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The Human Condition

 
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filmdetective
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Joined: 16 Mar 2020
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PostPosted: Tue Apr 28, 2020 2:16 am    Post subject: The Human Condition Reply with quote

I, as Wade Norton, posted, probably to Outer Limits Cafe, my thesis of what the show was about:

A probe of the Human Condition, probably a description of the show I had read before.

In my thesis of OL, I found, from the very first episode, 3 themes:

Man and His Woman

Man and his Machine

Murphy's Law, or The Human Factor

Much like 2001: A Space Odyssey, which also examined the relationship between Man and His Machine, but not much attention to Man and His Woman.

I remember a newspaper or magazine article titled something like "When Is Kubrick Going to put Women Into his films?"

Well, looking at Stanley's films as a whole, he certainly had no shortage of women in his films, but as far as 2001: A Space Odyssey goes, Women were included in the film but Man and Woman relationships were not a real "theme" of that particular film.

But, this thread is about Outer Limits, and I do not want to get Off Topic.
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Gord Green
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Joined: 07 Oct 2014
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Location: Buffalo, NY

PostPosted: Tue Apr 28, 2020 3:42 am    Post subject: Reply with quote

Varinia...in Spartacus...was a vital impetus to his behavior.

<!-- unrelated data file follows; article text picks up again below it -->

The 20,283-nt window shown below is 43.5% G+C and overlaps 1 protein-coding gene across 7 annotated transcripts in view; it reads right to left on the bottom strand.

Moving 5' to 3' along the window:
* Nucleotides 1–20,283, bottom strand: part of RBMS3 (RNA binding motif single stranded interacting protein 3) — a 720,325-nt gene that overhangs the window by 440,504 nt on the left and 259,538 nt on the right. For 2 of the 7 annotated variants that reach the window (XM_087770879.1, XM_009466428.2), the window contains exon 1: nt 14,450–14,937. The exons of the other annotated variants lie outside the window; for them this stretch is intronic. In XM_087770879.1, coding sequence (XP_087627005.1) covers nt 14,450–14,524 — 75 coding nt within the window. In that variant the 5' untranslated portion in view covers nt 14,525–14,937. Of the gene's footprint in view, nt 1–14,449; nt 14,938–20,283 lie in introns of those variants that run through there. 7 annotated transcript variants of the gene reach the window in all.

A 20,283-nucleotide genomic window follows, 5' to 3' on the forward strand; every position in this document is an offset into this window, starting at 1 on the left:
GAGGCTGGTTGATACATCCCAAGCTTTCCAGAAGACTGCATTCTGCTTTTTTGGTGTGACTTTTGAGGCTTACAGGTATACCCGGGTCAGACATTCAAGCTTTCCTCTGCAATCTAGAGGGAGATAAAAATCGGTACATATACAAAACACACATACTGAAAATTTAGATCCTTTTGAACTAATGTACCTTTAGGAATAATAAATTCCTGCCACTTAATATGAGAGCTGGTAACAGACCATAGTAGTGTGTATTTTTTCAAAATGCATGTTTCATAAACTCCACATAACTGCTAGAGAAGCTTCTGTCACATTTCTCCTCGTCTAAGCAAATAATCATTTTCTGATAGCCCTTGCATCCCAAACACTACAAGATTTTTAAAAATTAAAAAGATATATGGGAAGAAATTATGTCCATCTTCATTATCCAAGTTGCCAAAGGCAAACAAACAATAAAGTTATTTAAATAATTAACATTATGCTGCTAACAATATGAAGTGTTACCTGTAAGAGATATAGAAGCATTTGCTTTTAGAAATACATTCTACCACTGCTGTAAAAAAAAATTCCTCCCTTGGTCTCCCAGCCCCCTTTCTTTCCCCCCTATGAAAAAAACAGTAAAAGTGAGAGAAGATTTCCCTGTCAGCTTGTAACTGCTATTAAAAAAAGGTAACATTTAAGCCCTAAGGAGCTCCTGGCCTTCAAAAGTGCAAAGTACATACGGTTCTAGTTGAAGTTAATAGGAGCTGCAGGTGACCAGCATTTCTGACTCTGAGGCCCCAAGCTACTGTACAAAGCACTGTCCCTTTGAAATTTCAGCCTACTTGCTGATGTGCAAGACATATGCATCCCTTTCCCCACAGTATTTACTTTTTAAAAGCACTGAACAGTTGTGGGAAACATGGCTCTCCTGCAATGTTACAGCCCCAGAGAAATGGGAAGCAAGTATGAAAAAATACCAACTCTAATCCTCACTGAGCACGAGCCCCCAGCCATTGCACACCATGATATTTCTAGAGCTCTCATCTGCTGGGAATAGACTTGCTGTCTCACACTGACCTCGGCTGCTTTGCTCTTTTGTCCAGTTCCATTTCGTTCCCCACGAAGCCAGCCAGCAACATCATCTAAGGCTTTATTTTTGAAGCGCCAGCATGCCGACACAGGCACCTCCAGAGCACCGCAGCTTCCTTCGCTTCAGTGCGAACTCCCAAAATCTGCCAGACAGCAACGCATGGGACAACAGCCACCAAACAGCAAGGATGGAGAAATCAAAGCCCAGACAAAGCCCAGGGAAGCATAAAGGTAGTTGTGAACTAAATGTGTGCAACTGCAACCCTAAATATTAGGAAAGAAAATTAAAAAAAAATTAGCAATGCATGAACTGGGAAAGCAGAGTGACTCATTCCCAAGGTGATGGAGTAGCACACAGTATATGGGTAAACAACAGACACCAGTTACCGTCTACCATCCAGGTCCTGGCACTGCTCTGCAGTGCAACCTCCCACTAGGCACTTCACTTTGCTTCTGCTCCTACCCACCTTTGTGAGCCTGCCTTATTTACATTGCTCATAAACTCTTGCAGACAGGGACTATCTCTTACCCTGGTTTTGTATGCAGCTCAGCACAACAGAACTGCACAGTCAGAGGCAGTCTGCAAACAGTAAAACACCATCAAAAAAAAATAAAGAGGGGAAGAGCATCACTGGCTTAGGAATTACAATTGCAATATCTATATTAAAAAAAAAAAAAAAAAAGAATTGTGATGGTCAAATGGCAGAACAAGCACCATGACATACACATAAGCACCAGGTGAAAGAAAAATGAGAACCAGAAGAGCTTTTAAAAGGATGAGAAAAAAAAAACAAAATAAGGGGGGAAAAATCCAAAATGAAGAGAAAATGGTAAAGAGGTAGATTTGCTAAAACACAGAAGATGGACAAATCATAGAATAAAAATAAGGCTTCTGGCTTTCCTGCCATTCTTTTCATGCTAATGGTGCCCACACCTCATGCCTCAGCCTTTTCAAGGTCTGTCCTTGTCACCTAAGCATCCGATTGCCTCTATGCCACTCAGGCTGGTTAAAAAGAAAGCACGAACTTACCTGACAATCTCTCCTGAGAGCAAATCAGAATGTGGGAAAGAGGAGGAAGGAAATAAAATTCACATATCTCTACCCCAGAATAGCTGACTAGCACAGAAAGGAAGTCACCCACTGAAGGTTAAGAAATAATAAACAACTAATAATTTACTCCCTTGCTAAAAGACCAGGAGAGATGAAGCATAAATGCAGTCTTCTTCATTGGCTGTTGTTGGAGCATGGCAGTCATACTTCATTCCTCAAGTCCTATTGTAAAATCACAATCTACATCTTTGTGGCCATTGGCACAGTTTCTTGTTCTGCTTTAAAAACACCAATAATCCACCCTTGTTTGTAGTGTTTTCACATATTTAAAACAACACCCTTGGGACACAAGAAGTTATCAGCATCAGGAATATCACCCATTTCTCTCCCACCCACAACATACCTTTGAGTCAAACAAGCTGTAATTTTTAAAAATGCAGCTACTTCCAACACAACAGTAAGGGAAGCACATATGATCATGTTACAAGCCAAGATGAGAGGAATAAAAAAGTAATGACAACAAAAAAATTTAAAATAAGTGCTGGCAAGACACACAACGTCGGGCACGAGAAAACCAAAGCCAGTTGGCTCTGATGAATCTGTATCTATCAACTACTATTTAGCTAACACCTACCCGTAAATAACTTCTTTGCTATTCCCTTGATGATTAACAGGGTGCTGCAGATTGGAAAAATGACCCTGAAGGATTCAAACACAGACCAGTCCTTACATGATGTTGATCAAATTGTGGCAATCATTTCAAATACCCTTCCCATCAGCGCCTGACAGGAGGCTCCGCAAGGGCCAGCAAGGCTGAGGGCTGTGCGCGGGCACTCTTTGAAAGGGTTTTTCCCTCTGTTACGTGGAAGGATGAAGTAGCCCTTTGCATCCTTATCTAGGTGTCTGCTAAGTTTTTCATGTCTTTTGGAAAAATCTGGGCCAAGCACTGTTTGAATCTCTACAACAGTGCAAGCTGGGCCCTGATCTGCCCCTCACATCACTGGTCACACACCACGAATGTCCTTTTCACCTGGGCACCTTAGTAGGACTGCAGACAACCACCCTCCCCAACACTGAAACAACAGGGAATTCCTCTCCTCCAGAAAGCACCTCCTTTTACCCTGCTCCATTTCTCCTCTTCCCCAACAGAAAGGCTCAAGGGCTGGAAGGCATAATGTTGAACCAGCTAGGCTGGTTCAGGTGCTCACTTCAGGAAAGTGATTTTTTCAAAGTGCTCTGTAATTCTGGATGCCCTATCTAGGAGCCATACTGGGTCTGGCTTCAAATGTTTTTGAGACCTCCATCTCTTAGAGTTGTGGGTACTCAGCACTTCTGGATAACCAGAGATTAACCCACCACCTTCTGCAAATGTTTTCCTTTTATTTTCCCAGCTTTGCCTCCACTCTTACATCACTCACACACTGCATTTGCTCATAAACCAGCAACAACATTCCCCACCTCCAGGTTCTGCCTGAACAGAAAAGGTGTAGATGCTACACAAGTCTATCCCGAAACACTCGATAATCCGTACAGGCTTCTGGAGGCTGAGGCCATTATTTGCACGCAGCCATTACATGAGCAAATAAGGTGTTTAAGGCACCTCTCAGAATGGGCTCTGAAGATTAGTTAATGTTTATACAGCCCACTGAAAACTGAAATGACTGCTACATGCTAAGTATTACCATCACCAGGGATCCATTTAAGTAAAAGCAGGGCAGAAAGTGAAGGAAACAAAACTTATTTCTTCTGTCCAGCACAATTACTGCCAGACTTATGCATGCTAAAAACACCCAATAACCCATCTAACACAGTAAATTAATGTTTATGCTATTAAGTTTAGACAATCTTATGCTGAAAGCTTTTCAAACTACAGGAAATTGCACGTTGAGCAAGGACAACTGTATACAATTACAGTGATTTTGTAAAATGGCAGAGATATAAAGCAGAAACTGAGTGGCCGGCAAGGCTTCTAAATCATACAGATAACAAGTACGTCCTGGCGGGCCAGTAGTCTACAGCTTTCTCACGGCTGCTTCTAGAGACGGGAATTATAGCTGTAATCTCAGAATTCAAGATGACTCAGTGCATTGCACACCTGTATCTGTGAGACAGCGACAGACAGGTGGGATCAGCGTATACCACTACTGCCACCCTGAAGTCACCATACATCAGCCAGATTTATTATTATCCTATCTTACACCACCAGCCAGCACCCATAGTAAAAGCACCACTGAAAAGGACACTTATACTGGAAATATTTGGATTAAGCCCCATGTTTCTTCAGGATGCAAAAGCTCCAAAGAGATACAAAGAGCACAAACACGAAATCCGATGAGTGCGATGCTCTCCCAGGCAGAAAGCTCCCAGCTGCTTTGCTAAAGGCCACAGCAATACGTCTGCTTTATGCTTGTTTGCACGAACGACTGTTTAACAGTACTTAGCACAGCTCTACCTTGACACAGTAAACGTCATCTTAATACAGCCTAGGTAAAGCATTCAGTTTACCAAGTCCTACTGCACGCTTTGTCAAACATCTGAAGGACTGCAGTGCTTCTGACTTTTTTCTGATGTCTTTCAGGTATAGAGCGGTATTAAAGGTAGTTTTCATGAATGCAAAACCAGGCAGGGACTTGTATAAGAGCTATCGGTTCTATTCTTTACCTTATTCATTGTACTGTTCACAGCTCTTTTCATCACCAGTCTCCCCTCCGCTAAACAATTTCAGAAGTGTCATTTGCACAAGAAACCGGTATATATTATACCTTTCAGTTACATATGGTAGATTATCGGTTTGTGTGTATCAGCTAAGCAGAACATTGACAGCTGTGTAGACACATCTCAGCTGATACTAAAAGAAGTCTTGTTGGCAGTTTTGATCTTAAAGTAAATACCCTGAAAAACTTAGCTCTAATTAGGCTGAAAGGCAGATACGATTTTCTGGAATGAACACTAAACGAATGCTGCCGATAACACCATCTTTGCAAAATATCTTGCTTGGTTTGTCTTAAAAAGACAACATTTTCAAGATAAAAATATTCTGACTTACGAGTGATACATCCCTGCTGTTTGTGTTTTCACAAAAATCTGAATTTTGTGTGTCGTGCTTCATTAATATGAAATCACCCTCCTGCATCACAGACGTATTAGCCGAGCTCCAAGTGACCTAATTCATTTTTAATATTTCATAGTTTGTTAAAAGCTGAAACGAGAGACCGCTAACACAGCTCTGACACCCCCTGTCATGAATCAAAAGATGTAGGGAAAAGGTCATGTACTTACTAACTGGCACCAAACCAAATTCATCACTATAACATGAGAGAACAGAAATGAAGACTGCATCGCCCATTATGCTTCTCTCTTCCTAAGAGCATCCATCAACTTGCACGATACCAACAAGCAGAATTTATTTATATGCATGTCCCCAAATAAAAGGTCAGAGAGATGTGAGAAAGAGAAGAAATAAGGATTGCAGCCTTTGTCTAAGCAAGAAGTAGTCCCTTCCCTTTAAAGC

Kubrick told the story as it was presented to him. Women in 60's society and culture were very under appreciated.

_________________
"Fire and wind come from the sky, from the gods of the sky. But Crom is your god, Crom and he lives in the earth. Once, giants lived in the Earth, Conan. And in the darkness of chaos they took from him the enigma of steel. Crom was angered."
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Krel
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PostPosted: Tue Apr 28, 2020 3:30 pm    Post subject: Reply with quote

As far as ABC was concerned, "The Outer Limits" was about the 'Bear', which was the productions name for the creatures and monsters on the series. At one time, ABC sent a note to the Producers, that they were skimping on the Bears. Laughing They felt that, that is what pulled the audiences into the show.

The show managed to balance the Bear, and human condition in a way the Showtime series never could. Better writers in the original?

David.
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filmdetective
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Joined: 16 Mar 2020
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PostPosted: Sun Jun 07, 2020 12:42 pm    Post subject: Good Observations Reply with quote

On your part, Krel/David, David/Krel.

I have only seen the opening titles of the latter day Outer Limits show, and have never made any effort to watch it, because I think that things unique to their own time can not, and should not attempt to be re-created.

I think of a lot of things to post here, on ALL SCI-FI, but when I get online forget what I was thinking of posting.

Well, I did remember some wise and witty sayings from Goldfinger, which were in the novel, but not in the film as far as I know.

The writers of the 1960s Outer Limits, like Ian Fleming, had a knack for taking commonplace old sayings, and turning them into macabre counterparts:

Flemings's Every Shroud has its Silver Lining, Slay It With Flowers.

OL's Don't Open Till Doomsday, and Exchange Student, said to be used on foreign prints, a much better title than the US one: The Mice

There are more examples of this word play, both from Ian Fleming, and the Outer Limits writers.

But, I can't remember all of them right now.

Anbody want to add more to the list?
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